STATE PARKS AND RECREATION AREAS FREE TO DISTINGUISHED VETERAN PASS HOLDERS

Sample of Distinguished Veteran Pass
A sample of the Distinguished Veteran Pass

California operates nearly 300 state parks and recreation areas that offer forests, beaches, buttes and boating, historic military sites, railroads and everything in between.

Of those state properties, all but three – Columbia State Park in Tuolumne County, Great Valley Grasslands State Park in Merced County and Robert Louis Stevenson State Park in the Napa wine country – charge a fee for day use.

To those holding a Distinguished Veteran Pass, however, every California State Park is a fee-free visit, a benefit earned by virtue of their military service.

The lifetime pass, which must be renewed every five years, entitles its holders to visit all of California’s state parks and recreation areas including camping, boating and day use free of charge.

Who is eligible for a Distinguished Veteran Pass?

A California resident who has an honorable discharge from military service with a service-connected disability rating of 50% or more, or who was held as a prisoner of war by forces hostile to the United States, or any recipient of the Congressional Medal of Honor.

Veterans can obtain information about applying for a service-connected disability rating and other benefits by contacting their local County Veterans Services Office.

To obtain a Distinguished Veteran Pass, visit CalVet’s Veterans Services page. The page includes a link to the application that must be submitted to the California Department of Parks and Recreation along with:

  • A photocopy of the veteran’s California Driver’s License or ID Card
  • Proof of California residency
  • DD-214 showing honorable discharge
  • Proof of service-connected disability rated at 50% or greater
  • OR documentation confirming status as a former Prisoner of War
  • OR documentation confirming of Medal of Honor recipient status

There is no application fee. Mail the documentation to the state’s Park Pass Sales Office in Sacramento:

California State Parks Attn:

Distinguished Veteran Pass Program

P.O. 942896

Sacramento, CA 94296-0001

It will take 8 to 10 weeks to process.

The lifetime pass applies to individual/family use. It does not apply to “group use or sites, special events, commercial use, additional/extra vehicle fees, or for supplemental fees and cannot be used in conjunction with any other pass and/or discount,” according to the California Department of Parks and Recreation. Always check the status of a specific park or recreation area before going, as the area might have restrictions or closures.

Several of the state’s parks and recreational areas have unique links to military history that might be of interest to veterans. Among them:

Photo of the interior of Benicia Capitol Historic State Park
Benicia Capitol State Historic Park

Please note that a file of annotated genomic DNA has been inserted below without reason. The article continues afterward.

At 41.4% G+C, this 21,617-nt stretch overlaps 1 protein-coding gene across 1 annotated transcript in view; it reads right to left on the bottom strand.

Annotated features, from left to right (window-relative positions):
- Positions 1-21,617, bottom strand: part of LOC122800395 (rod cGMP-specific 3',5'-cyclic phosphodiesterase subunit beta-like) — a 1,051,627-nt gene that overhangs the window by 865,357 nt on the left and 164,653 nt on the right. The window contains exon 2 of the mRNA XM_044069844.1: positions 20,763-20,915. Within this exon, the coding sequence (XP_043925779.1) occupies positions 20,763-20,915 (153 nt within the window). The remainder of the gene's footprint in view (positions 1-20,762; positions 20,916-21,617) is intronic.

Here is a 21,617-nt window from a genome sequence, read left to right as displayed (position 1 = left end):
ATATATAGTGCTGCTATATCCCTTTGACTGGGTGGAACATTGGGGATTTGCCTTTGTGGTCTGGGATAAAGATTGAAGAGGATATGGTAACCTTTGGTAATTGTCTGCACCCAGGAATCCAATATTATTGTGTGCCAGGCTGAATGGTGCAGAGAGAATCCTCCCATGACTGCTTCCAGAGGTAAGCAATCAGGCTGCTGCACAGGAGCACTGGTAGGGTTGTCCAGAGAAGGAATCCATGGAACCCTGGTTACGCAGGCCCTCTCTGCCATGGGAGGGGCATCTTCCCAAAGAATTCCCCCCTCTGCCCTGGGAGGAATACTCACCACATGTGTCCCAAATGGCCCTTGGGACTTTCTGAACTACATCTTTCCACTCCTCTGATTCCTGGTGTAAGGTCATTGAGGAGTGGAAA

California State Parks/ Brian Baer

Benicia Capitol State Historic Park reflects the history of California’s third incorporated city that, in 1853, became its third state capital, albeit for 13 months until Sacramento became the permanent capital. The city also was home to a military arsenal that supplied U.S. troops beginning in 1849, and where future Union General and President Ulysses S. Grant served early in his military career. The Benicia park’s museum is situated in a barn once used to house camels during a failed attempt to get the army to use them as pack animals. Benicia served as a shipbuilding center until the early 1920s, and the arsenal remained in service until 1960.

Fort Ord Dunes State Park is one of the newest state parks and offer access to four miles of beaches, amid old military bunkers that once were part of the Fort Ord Army base. The park is about a mile west of CalVet’s California Central Coast Veterans Cemetery.

Colonel Allen Allensworth State Historic Park in Tulare County has one of the more unusual stories. Born a slave in 1842 in Kentucky, Colonel Allen Allensworth escaped from enslavement in 1862 during the Civil War and enlisted in the U.S. Navy. After the war, he became a minister and eventually a military chaplain, retiring in 1906 as a lieutenant colonel – the highest-ranking Black officer of his time.

Photo of Colonel Allen Allensworth State Historic Park.
Colonel Allen Allensworth State Historic Park.

In 1908, he relocated to California and created the town named in his honor, as an independent and self-governed agricultural community for Black families. About 35 families lived in Allensworth, located near the town of Earlimart and along the Santa Fe Railroad tracks.

Colonel Allensworth was struck and killed by a motorcycle in Southern California in 1914. In 1976, the state dedicated the state park which includes building replicas of the original town.

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